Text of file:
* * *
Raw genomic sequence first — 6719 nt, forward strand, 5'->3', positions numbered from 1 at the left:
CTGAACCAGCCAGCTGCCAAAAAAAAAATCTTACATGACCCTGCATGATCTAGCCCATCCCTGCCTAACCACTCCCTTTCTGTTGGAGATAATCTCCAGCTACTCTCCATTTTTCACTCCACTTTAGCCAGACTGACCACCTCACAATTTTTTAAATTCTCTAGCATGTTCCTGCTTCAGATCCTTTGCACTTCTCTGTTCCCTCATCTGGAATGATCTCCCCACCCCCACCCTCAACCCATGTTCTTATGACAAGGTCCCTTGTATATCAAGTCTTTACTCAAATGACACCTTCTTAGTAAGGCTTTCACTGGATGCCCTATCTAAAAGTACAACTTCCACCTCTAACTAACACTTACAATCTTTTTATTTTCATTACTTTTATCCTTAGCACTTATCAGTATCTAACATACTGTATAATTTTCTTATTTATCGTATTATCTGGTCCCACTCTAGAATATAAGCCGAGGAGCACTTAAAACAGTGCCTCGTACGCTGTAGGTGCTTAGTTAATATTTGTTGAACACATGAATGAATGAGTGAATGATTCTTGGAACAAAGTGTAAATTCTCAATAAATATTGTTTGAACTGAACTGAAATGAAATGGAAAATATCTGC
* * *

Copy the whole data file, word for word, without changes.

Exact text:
Raw genomic sequence first — 6719 nt, forward strand, 5'->3', positions numbered from 1 at the left:
CTGAACCAGCCAGCTGCCAAAAAAAAAATCTTACATGACCCTGCATGATCTAGCCCATCCCTGCCTAACCACTCCCTTTCTGTTGGAGATAATCTCCAGCTACTCTCCATTTTTCACTCCACTTTAGCCAGACTGACCACCTCACAATTTTTTAAATTCTCTAGCATGTTCCTGCTTCAGATCCTTTGCACTTCTCTGTTCCCTCATCTGGAATGATCTCCCCACCCCCACCCTCAACCCATGTTCTTATGACAAGGTCCCTTGTATATCAAGTCTTTACTCAAATGACACCTTCTTAGTAAGGCTTTCACTGGATGCCCTATCTAAAAGTACAACTTCCACCTCTAACTAACACTTACAATCTTTTTATTTTCATTACTTTTATCCTTAGCACTTATCAGTATCTAACATACTGTATAATTTTCTTATTTATCGTATTATCTGGTCCCACTCTAGAATATAAGCCGAGGAGCACTTAAAACAGTGCCTCGTACGCTGTAGGTGCTTAGTTAATATTTGTTGAACACATGAATGAATGAGTGAATGATTCTTGGAACAAAGTGTAAATTCTCAATAAATATTGTTTGAACTGAACTGAAATGAAATGGAAAATATCTGC